FIELDS L2 files (with the exception of the f2_100bps file) include a set of quality flags.
Quality flags are on a 1 minute cadence, identifying intervals where instrument or spacecraft activities can affect the measurements. 0 signifies the absence of any flags. The individual flags are identified in the CDF metadata as follows:
FIELDS quality flags. This is a bitwise variable, meaning that multiple flags can be set for a single time, by adding flag values. Current flagged values are:
1: FIELDS antenna bias sweep,
2: PSP thruster firing,
4: SCM Calibration,
8: PSP rotations for MAG calibration (MAG rolls),
16: FIELDS MAG calibration sequence,
32: SWEAP SPC in electron mode,
64: PSP Solar limb sensor (SLS) test.
128: PSP spacecraft is off umbra pointing (heat shield not pointed sunward).
A value of zero corresponds to no set flags. Not all flags are relevant to all FIELDS data products, refer to notes in the CDF metadata and on the FIELDS SOC website for information on how the various flags impact FIELDS data. Additional flagged items may be added in the future.
Starting in early March 2019, there was an abrupt change in the response of one axis of the search coil magnetometer (the low frequency winding of the u axis). The SCM team is work to determine the source of the anomaly. Although it may be possible to compensate for the changed response (at some frequencies), much of the existing data from this SCM axis for Encounter 2 is not a scientifically useful data set.
This affects the DFB SCM waveform, bandpass filter, and spectral data in different ways.
- The SCM waveform files for Encounter 1 contain sensor (u,v,w) and spacecraft (x,y,z) coordinates. The u axis is the axis which has corrupted data, so it is removed from the SCM waveform for Encounter 2. The spacecraft coordinates are produced from the sensor coordinates by a rotation matrix–and unfortunately, rotating one bad component into a different system produces three bad components. So, in the Encounter 2 L2 SCM waveform CDF files, the u sensor axis and all three of the spacecraft x,y,z axes are set to fill values.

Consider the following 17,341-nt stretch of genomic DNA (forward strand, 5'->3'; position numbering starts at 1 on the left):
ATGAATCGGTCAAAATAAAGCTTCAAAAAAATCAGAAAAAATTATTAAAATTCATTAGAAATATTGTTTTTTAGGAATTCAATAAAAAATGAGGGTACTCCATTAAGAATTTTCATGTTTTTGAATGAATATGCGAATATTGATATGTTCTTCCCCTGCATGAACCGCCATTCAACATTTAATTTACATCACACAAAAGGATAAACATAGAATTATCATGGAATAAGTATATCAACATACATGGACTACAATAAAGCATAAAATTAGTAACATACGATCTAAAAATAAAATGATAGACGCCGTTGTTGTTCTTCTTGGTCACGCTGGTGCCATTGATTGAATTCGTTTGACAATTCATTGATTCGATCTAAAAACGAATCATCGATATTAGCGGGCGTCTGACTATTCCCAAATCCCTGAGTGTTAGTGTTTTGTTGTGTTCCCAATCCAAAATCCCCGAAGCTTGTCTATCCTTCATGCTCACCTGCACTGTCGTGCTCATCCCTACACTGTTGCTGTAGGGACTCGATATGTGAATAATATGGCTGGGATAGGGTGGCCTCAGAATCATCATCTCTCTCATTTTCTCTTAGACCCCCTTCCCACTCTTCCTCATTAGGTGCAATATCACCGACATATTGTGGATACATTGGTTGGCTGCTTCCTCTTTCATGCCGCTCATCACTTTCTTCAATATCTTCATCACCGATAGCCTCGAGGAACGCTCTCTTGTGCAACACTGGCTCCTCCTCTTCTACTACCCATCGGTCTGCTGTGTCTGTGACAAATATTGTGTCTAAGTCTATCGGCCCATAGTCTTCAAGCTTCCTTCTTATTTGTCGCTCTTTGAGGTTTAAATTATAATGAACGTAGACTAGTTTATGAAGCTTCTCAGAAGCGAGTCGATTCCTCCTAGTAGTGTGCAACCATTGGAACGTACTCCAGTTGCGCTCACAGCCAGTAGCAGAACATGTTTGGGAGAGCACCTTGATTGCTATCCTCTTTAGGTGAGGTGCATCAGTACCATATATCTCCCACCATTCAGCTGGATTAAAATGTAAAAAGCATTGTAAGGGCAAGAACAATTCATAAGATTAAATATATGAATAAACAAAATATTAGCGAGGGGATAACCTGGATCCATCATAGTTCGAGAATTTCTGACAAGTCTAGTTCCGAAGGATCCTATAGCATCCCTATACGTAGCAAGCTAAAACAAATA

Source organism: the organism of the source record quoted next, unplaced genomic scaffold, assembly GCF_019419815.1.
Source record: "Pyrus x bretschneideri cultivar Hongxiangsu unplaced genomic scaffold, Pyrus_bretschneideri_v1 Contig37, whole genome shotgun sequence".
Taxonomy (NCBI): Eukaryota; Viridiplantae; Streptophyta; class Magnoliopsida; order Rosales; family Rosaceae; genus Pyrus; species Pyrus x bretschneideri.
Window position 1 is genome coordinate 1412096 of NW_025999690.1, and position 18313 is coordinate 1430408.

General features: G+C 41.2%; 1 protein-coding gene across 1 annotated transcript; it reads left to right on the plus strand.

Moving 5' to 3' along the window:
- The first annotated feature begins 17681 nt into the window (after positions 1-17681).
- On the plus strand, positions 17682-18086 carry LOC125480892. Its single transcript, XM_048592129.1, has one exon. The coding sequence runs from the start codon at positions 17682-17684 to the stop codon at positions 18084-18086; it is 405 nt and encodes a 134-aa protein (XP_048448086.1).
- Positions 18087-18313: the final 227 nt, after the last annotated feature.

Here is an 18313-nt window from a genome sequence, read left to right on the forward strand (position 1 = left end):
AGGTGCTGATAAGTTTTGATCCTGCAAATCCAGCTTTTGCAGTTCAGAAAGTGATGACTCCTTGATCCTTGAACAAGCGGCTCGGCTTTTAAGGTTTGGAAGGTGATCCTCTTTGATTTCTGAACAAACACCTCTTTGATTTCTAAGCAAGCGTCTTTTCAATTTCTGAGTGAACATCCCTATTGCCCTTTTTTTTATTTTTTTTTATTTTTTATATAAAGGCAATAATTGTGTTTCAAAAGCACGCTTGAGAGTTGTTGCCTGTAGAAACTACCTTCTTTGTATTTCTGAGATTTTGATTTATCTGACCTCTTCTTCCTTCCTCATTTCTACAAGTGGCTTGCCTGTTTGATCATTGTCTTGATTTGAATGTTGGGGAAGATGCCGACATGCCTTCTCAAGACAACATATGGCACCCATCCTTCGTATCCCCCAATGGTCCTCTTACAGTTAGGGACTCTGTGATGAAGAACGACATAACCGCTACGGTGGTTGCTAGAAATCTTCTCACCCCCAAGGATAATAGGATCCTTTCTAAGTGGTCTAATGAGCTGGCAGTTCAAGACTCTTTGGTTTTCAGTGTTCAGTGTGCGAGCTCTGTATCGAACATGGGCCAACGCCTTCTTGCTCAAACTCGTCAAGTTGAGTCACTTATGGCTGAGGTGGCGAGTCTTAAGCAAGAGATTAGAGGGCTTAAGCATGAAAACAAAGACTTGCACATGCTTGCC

- One of the two DC bandpass filter data sets uses the SCM u axis as an input during Encounter 2. These files are affected by the SCM anomaly and are not included in the public data release.
- The spectra for Encounters 1 and 2 are rotated into a third coordinate system, the (d,e,f) coordinate system. The rotation matrix describing (d,e,f) is included in the spectra files as metadata. The (d,e,f) spectra files have not been uploaded to the public data folder for Encounter 2, since they are affected by the anomalous SCM u axis data.
Finally, we note that the affected SCM u axis has two coils, one for low frequencies (LF: ~10 Hz to ~25 kHz) and one for medium frequencies (MF: ~1 kHz to ~1 MHz). The MF winding is not affected by the anomaly. When the source of the DFB bandpass filter or spectra data is the MF coil, the data are unaffected and have been included in the released data set.
Parker Solar Probe was designed, built, and is now operated by the Johns Hopkins Applied Physics Laboratory as part of NASA’s Living with a Star (LWS) program (contract NNN06AA01C). Support from the LWS management and technical team has played a critical role in the success of the Parker Solar Probe mission.